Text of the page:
To love Nicolas Cage doesn’t make you an underrepresented minority. For decades, his face on a movie poster was the key to worldwide ticket sales, though he’s more than just a global star. It is likely that he has been called the greatest actor of his time. In his off years, he’s been jeered at as a guy who’d take any role to finance the purchase of a castle, or perhaps a choice dinosaur skull. He contradicts himself. Well, then he does contradict himself. He is huge. He has many.
Unfortunately, The unimaginable weight of massive talent A meta-comedy with ostensibly great proportions isn’t nearly big enough to encompass those many. Cage stars as Nick Cage, a fictional version of himself who spouts lofty ideas about acting but who’s finding it harder and harder to land gigs. He’s also having family troubles: his teenage daughter (Lily Sheen) resents him, and his impending divorce from his smart and justifiably annoyed makeup-artist wife Olivia (Sharon Horgan) has left him broke.
Fortunately, his agent (Neil Patrick Harris) has a job for him: Spanish billionaire and superfan Javi (Pedro Pascal) will pay Nick to attend the birthday party Javi’s throwing in Mallorca. Incidentally, Javi has also written a screenplay—because someone has Always written a screenplay.
Read more reviews by Stephanie Zacharek
Nick is eager to help and will be there in just 60 seconds. Javi and Nick form a close, warm and manly relationship over LSD. They also share a love of Nick Cage. Tiffany Haddish, and Ike Barrinholtz, CIA agents who suspect Javi in a well-publicized kidnapping are able to stop their bro time. Meanwhile, another version of Nick Cage—a much younger, Wild at Heart–era gonzo id with unpleasantly pearlescent CGI-de-aged skin—pops up repeatedly to remind the older Nick that he’s not a serious actor but a superstar, and he needs to start behaving like one.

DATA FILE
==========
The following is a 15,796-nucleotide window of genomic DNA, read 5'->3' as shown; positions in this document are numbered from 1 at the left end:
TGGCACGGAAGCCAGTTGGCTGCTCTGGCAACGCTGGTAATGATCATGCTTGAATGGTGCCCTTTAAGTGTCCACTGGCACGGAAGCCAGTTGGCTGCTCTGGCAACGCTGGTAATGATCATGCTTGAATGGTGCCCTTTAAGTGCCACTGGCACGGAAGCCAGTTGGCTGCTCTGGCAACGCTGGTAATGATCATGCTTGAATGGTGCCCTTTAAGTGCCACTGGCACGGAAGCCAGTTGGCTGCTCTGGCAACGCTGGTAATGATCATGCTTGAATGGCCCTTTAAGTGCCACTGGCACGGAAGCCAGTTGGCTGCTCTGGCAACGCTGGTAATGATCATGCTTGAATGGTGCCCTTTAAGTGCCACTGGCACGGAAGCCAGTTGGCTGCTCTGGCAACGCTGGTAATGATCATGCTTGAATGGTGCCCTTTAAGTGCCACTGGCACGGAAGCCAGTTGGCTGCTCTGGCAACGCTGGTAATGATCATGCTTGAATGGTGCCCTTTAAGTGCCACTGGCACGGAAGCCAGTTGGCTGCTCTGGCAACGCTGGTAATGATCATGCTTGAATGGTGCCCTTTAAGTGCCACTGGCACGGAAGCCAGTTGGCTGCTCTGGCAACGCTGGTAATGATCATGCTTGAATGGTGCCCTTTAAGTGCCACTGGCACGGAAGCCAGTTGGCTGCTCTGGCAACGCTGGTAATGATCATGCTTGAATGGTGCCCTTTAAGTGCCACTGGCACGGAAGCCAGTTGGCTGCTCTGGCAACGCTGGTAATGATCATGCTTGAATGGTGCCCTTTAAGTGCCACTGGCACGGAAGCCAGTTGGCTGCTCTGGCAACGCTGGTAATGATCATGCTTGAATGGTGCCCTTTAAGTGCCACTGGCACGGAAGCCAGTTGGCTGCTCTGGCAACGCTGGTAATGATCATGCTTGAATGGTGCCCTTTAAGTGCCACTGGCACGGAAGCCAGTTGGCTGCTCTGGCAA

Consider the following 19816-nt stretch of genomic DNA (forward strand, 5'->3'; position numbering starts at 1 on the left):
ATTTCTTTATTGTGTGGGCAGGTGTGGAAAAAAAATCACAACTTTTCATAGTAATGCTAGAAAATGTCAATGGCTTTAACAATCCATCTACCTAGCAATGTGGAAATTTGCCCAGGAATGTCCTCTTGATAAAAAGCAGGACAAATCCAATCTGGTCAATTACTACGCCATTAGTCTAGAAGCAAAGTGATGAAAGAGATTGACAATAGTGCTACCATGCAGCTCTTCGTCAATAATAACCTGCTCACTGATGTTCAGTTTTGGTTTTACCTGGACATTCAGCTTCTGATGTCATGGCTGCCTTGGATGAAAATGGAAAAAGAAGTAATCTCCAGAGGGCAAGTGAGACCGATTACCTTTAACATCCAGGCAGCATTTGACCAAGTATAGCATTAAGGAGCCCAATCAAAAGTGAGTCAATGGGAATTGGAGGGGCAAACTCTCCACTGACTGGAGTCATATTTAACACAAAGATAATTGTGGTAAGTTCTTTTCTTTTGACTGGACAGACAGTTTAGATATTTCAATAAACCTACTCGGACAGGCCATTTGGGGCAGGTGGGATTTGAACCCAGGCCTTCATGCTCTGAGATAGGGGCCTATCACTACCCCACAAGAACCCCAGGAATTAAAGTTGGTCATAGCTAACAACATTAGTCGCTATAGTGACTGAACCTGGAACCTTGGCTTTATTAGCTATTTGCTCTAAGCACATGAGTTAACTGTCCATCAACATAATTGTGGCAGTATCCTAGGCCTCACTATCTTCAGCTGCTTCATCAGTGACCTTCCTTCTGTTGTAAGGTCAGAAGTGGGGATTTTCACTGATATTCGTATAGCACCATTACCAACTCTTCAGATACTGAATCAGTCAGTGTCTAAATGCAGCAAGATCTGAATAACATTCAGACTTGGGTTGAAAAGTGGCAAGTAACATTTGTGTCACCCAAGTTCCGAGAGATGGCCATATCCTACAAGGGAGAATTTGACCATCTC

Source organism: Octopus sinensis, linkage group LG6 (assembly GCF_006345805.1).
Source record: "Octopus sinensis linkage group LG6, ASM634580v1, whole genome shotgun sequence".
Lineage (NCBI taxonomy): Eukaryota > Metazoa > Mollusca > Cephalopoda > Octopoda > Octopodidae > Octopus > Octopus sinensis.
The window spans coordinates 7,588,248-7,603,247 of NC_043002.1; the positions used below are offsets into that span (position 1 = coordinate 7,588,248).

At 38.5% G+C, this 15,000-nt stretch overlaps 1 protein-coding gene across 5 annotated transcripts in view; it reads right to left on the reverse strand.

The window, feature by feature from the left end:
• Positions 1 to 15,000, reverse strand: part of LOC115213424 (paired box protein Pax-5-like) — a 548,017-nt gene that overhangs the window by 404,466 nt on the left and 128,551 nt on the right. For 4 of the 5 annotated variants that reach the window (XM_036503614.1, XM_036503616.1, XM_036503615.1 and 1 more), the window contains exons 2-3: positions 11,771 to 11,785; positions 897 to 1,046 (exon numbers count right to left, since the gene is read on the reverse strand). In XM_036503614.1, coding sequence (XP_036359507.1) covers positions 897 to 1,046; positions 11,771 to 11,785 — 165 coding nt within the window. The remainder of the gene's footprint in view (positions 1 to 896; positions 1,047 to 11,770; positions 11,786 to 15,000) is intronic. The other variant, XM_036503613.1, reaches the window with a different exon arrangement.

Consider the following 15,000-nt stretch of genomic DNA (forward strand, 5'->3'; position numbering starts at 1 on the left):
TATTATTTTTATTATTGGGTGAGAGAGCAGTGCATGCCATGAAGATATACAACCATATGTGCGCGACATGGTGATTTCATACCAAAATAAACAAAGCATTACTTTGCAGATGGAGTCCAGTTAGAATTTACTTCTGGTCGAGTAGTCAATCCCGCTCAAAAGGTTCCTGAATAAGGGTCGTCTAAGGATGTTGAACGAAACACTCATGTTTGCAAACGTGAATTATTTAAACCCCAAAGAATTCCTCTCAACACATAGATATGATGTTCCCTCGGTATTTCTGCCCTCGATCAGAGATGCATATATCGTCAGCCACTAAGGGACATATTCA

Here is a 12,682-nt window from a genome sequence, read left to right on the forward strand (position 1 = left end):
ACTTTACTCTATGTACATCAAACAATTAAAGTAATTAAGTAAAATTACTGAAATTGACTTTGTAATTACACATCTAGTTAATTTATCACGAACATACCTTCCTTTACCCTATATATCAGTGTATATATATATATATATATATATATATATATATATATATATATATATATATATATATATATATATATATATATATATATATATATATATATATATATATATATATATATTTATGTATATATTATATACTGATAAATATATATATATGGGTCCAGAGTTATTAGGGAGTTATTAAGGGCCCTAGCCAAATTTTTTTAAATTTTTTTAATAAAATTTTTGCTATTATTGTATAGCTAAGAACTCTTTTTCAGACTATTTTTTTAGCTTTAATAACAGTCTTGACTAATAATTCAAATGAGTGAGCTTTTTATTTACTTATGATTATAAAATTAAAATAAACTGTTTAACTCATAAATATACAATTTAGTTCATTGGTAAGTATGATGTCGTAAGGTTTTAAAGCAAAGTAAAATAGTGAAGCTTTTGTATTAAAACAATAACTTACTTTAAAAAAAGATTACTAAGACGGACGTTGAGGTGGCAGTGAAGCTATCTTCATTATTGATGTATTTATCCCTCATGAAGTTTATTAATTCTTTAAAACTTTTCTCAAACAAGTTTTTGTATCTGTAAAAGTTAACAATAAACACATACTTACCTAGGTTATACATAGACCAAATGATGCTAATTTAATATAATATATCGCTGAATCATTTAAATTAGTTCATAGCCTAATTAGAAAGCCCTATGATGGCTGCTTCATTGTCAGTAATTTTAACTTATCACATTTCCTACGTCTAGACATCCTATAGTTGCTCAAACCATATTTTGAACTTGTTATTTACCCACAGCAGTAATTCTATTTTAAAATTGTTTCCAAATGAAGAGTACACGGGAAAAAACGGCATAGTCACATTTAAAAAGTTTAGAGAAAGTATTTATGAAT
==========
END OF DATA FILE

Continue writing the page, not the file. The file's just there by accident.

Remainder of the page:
The unimaginable weight of massive talentTom Gormican directs. Along with Kevin Etten, he also cowrote the script. What is it? Face/OffWhich is your favorite? Represented! Do you consider yourself one of those Cage Completists? Protecting Tessa? Gormican’s got you! It is clear that the audience will hoot whenever they spot a Cage reference. This will often be. It’s not a film for watching, but for making noise.
Look beneath the raunchy fun. The unimaginable weight of massive talent and you’ll find a depressing act of redemption that doesn’t really need to happen. After a long period making low-quality movies to make a living, Nicolas Cage has been praised by the media. (Last year he gave a terrific fine-grained, hard-nosed performance in Michael Sarnoski’s small-budget Pig.) We already know that Cage—with those soulful-rabbit eyes, that voice like olivine velvet—can do just about anything. No one should be surprised that Cage was willing to take part in this unassuming act of self-mockery. It’s a film for the fans, perhaps because no one knows. WhoIt is not possible to make films for any other reason. Instead of taking us to another place, it just confirms our ability find things we enjoyed in the past. It’s the dinosaur skull we want, and buy, leaving greater needs unmet.
Register to Get More of the Story, TIME’s weekly entertainment newsletter, to get the context you need for the pop culture you love.
Here are more must-read stories from TIME